A response to “Would/do we live in a free society?”

Brandon’s recent post, referenced in the title, spawned this response by WHB, originally posted on Pandas That Won’t Screw To Save Their Species, which the author has graciously agreed to be reposted here:

Essentially [Brandon’s] point is… if the government begins to dictate what sort of products we can buy (here, environmentally safer products) then somehow our actual liberties are damaged… First–and this is a minor point–claims about slippery slopes are boring (dumb? silly?). One could use the slippery slope argument at any point and time and in every case it is equally a waste of time: if you make drugs illegal then what’s to say you can’t make caffeine illegal?!?
That said, the most important claim I’d like to discuss is this:

All of this begs the question: thanks to legislation, we may live in a “healthy” society, a well-adjusted society, a clean and environmentally-conscious society, a smoke-free society, but (and I hate this question, because it’s cliche, and because it involves a matter of degree and nearly endless haggling over definition) but would we live in a free society?

Yes, it is a cliche. To make the claim that consumer choice amounts to actual liberty and freewill is absurd and remarkably materialist (what happened to good ole conservative storing up your treasures in heaven?). Consumer choice has nothing to do with existence or experience. If all lightbulb companies except compact flour. companies failed and all you could “choose” was CFC’s would you be any less “free”? No. This is where extreme capitalism and socialists go hand and hand–they believe that economics can be good/bad.
Consumer choices have nothing to do with existence/experience/life/liberty/pursuit of happiness (except the version starring Will Smith).
Let’s look at health care. Currently, our health care is privatized except for a portion of the market, which is governmental and acts as a “safety net.” Proponents argue (this is the short version) that this provides an effective amount of innovation (apparently scientists stop working if people aren’t competing to pay them billions) and that costs become manageable because of competition. (This latter part is silly, because apparently no one wants to compete to give us affordable health care despite the fact that we’re very healthy.)
But, let’s go back to ye olde “life, liberty, and the pursuit of happiness” idea. If the poor (or even just not well-off) in America do not have the same access to decent health care, then apparently my (and theirs’) life is not as guaranteed as the rich. Pursuit of happiness has been replaced by the pursuit of luxury and cut the previous two entries off the list entirely.
On the other hand, does government health care affect freedom (freedom being the topic of this post)? Yes. As Obama deftly noted this week if the government acts to cut costs, it starts having to make moral decisions: do we pay for quality of life surgery for those who are going to die in 9 months? That, mes amis, is choice. That is a choice that is directly related to one’s existence and freedom. Obama recognized the danger of such choices and deferred–it is not the responsibility of the government to make those types of moral choices. Ironically, it is the conservatives (most often) who, whilst decrying the socialists’ economic shackles of choice (cigarettes cost HOW MUCH?) who in these instances want to make the government remove individual moral choices.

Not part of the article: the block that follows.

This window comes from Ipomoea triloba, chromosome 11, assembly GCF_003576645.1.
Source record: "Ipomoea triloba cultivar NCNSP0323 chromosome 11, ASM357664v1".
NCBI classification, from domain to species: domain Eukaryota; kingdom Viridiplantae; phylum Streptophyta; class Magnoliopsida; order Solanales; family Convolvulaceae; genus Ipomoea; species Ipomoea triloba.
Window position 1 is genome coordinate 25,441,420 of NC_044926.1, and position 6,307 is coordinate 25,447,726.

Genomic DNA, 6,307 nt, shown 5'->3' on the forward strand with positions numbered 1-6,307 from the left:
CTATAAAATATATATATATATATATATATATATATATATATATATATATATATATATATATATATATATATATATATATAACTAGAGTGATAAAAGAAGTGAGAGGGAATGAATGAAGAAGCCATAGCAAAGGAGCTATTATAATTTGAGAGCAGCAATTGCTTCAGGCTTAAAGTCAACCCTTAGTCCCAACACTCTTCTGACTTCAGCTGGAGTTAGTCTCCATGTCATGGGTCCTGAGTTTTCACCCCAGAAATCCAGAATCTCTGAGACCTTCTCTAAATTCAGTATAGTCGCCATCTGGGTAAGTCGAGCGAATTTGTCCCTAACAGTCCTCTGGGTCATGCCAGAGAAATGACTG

And so? Let’s stop pretending that somehow a consumer market is good. Let’s stop pretending that liberty has anything to do with consumer choices. Let’s get rid of Freedom Fries altogether.

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1 Comment

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One response to “A response to “Would/do we live in a free society?”

  1. blraatikka

    I don’t know if I follow your last paragraph too well, but you bring up a fine point here and in the comments of the previous post. You say that “I still don’t have any clue why the government (democratically elected) is somehow less interested in good than the free market (big-ass companies).” Indeed, one could say that I shouldn’t bemoan how activist the government is, because it is democratically elected, and technically accountable to the will of the people– which is oriented toward the good. Yet, I could argue that the free market is even more responsive to popular will than the government could be. But as I write this, I wonder if that’s besides the point. Oh well, it made more sense to me earlier today.
    You say “[t]o make the claim that consumer choice amounts to actual liberty and freewill is absurd and remarkably materialist.” First, I’m not sure one would have to be materialistic to believe that at all, although the materialist would certainly believe it. But just because freedom allows for materialism doesn’t make that freedom materialistic. And second and more importantly, if economic liberty is not comprised of being able to buy what market demand will support, and being able to produce what will meet market demand, what exactly would economic freedom consist of? That’s what I can’t wrap my head around– maybe I’m missing something big though.

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